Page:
Buratti, B. J.; Britt, D. T.; Soderblom, L. A.; Hicks, M. D.; Boice, D. C.; Brown, R. H.; Meier, R.; Nelson, R. M.; Oberst, J.; Owen, T. C.et al.; Rivkin, A. S.; Sandel, B. R.; Stern, S. A.; Thomas, N.; Yelle, R. V.: 9969 Braille: Deep Space 1 infrared spectroscopy, geometric albedo, and classification. Icarus 167 (1), pp. 129 - 135 (2004)
Ho, T. M.; Thomas, N.; Boice, D. C.; Köllein, C.; Soderblom, L. A.: Comparative study of the dust emission of 19P/Borrelly (Deep Space 1) and 1P/Halley. Advances in Space Research 31 (12), pp. 2583 - 2589 (2003)
Barucci, M. A.; Boehnhardt, H.; Dotto, E.; Doressoundiram, A.; Romon, J.; Lazzarin, M.; Fornasier, S.; de Bergh, C.; Tozzi, G. P.; Delsanti, A.et al.; Hainaut, O.; Barrera, L.; Birkle, K.; Meech, K.; Ortiz, J. L.; Sekiguchi, T.; Thomas, N.; Watanabe, J.; West, R. M.; Davies, J. K.: Visible and near-infrared spectroscopy of the Centaur 32532 (2001 PT13). ESO Large Programm on TNOs and Centaurs: First spectroscopy results. Astronomy and Astrophysics 392, pp. 335 - 339 (2002)
Boice, D. C.; Soderblom, L. A.; Britt, D. T.; Brown, R. H.; Sandel, B. R.; Yelle, R. V.; Buratti, B. J.; Hicks, M. D.; Nelson, R. M.; Rayman, M. D.et al.; Oberst, J.; Thomas, N.: The Deep Space 1 encounter with comet 19P/Borrelly. Earth, Moon and Planets 89 (1-4), pp. 301 - 324 (2002)
Popp, J.; Tarcea, N.; Kiefer, W.; Hilchenbach, M.; Thomas, N.; Stuffler, T.; Hofer, S.; Stoffler, D.; Greshake, A.: The effect of surface texture on the mineralogical analysis of chondritic meteorites using Raman spectroscopy. Planetary and Space Science 50 (9), pp. 865 - 870 (2002)
Soderblom, L. A.; Becker, T. L.; Bennett, G.; Boice, D. C.; Britt, D. T.; Brown, R. H.; Buratti, B. J.; Isbell, C.; Giese, B.; Hare, T.et al.; Hicks, M. D.; Howington-Kraus, E.; Kirk, R. L.; Lee, M.; Nelson, R. M.; Oberst, J.; Owen, T. C.; Rayman, D. M.; Sandel, B. R.; Stern, A. S.; Thomas, N.; Yelle, R. V.: Observations of Comet 19P/Borrelly by the Miniature Integrated Camera and Spectrometer Aboard Deep Space 1. Science 296, pp. 1087 - 1091 (2002)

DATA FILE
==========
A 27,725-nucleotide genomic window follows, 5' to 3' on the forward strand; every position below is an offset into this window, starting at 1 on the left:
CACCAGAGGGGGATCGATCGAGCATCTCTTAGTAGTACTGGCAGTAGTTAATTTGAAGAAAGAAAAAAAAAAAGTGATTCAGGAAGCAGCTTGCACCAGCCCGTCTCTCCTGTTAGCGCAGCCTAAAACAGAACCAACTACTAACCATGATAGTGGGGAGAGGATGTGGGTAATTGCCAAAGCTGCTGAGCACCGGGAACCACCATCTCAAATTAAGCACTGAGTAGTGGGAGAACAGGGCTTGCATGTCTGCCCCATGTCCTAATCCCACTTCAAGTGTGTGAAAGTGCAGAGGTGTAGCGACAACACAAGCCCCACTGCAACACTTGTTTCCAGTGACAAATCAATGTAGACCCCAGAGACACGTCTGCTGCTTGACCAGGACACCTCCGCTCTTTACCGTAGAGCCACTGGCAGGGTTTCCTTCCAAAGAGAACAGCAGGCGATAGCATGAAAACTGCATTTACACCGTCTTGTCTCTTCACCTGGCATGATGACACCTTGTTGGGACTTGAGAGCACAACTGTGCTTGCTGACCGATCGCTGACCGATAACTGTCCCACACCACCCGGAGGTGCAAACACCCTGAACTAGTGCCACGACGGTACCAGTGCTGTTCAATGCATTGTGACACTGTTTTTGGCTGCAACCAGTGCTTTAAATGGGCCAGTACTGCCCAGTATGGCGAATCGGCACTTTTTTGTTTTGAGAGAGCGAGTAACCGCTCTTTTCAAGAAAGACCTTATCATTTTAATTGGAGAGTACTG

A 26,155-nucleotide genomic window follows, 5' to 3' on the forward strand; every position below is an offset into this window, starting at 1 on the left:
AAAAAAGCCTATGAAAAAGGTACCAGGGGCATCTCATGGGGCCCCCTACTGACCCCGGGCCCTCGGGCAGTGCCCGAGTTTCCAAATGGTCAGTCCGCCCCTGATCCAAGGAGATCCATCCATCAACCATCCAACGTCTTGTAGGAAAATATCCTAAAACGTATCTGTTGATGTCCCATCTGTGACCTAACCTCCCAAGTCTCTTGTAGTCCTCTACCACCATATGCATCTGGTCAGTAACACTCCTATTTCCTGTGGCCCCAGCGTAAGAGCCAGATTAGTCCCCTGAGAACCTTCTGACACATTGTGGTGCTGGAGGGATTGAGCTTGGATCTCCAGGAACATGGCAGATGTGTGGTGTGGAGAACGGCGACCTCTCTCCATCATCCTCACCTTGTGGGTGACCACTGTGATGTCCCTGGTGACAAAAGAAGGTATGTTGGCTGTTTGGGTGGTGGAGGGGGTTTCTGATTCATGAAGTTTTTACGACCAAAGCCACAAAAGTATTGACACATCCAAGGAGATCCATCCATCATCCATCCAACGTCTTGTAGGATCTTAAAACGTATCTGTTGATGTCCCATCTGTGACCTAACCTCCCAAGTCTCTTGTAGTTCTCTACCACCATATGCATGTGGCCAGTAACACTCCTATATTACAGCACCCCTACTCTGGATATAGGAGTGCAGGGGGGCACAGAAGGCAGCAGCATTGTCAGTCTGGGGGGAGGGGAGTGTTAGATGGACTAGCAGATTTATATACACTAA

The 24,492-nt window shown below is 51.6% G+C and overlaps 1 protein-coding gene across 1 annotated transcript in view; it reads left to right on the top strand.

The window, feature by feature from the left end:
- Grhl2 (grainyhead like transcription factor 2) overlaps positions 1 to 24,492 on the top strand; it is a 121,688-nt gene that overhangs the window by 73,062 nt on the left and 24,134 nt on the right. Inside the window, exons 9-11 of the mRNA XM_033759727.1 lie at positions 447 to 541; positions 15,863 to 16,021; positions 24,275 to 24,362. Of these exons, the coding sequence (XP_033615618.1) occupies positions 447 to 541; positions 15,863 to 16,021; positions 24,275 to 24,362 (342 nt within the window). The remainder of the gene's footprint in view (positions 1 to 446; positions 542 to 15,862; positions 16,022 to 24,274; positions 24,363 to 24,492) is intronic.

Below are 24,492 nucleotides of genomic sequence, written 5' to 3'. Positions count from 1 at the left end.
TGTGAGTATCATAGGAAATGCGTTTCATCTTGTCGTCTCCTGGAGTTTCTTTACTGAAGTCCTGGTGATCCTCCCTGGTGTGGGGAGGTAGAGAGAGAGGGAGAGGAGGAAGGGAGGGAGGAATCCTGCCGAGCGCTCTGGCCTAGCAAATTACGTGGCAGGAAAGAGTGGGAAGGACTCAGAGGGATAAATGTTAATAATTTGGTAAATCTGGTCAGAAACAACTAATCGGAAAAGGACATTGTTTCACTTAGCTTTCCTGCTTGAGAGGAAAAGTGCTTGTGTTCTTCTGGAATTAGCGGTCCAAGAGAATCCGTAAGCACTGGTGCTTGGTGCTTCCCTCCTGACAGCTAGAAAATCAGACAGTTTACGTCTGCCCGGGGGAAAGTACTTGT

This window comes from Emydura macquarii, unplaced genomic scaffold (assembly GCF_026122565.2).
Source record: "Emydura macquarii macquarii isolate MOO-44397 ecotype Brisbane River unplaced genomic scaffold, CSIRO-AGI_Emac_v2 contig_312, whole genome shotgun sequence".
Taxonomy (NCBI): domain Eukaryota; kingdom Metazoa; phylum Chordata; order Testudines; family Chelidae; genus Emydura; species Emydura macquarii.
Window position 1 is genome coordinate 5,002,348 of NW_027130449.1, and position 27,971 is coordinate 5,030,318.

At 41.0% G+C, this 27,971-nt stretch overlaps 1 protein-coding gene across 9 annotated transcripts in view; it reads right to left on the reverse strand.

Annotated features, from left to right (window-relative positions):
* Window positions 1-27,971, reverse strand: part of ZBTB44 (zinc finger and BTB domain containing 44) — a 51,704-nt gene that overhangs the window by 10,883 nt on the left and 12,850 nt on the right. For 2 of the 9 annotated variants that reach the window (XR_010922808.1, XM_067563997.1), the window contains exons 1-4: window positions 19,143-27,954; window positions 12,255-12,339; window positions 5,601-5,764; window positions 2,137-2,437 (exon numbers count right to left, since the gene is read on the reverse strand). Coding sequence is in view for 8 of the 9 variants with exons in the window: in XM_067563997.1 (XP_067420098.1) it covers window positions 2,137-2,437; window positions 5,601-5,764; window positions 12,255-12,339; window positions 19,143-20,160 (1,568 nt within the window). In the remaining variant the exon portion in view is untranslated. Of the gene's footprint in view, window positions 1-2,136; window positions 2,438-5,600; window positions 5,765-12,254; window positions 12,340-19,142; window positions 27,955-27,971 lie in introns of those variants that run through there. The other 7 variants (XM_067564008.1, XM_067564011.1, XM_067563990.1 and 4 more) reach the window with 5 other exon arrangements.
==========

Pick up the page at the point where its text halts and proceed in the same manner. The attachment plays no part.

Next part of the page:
Peatzold, M.; Wennmacher, L.; Hausler, B.; Eidel, W.; Morley, T.; Thomas, N.; Anderson, J. D.: Mass and density determination of 140 Siwa and 4979 Otawara as expected from the Rosetta flybys. Astronomy and Astrophysics 370, pp. 1122 - 1127 (2001)
Recently new, very sensitive observations of the ExoMars Trace Gas Orbiter (TGO) and its instruments NOMAD (Nadir and Occultation for MArs Discovery) an ACS (Atmospheric Chemistry Suite) became available and initiated a number of interesting scientific questions. Some of them are open PhD projects using the MPS General Circulation Model (MPS-GCM).
The Solar Lower Atmosphere and Magnetism (SLAM) group covers many exciting subjects in solar physics, focussing on the development and testing of highly novel solar instrumentation, reduction and analysis of highest quality solar observations, or improving and developing advanced techniques for the analysis of solar observations.
In the "Solar and Stellar Interiors" department, Laurent Gizon, Jesper Schou, Aaron Birch, Robert Cameron and others offer PhD projects in solar physics and astrophysics. Helioseismology and asteroseismology are used as important tools to study the oscillating Sun and stars.
Turbulence plays a very important role in many applications, ranging from geophysics and astrophysics to engineering. In our solar system, turbulence is often driving by thermal effect, rotation, and magnetic field. In this project you will use high-fidelity simulation tools, including direct numerical simulations, data assimilation, and machine learning, to study the physics of turbulence, focusing on convection and dynamos.
The Planetary Plasma Environments group (PPE) has a strong heritage in the exploration of planetary magnetospheres and space plasma interactions throughout the solar system. It has contributed instruments to several past missions that flew-by or orbited Jupiter (Galileo, Cassini, Ulysses). The PPE participates in the JUICE mission by contributing hardware and scientific expertise to the Particle Environment Package (PEP).
Inversion codes are used to aid the detailed interpretation of solar spectro-polarimetric data. This computer code attempts to find the atmospheric structure that produced an observed spectrum by minimizing the difference between the observed spectrum and a Stokes spectrum.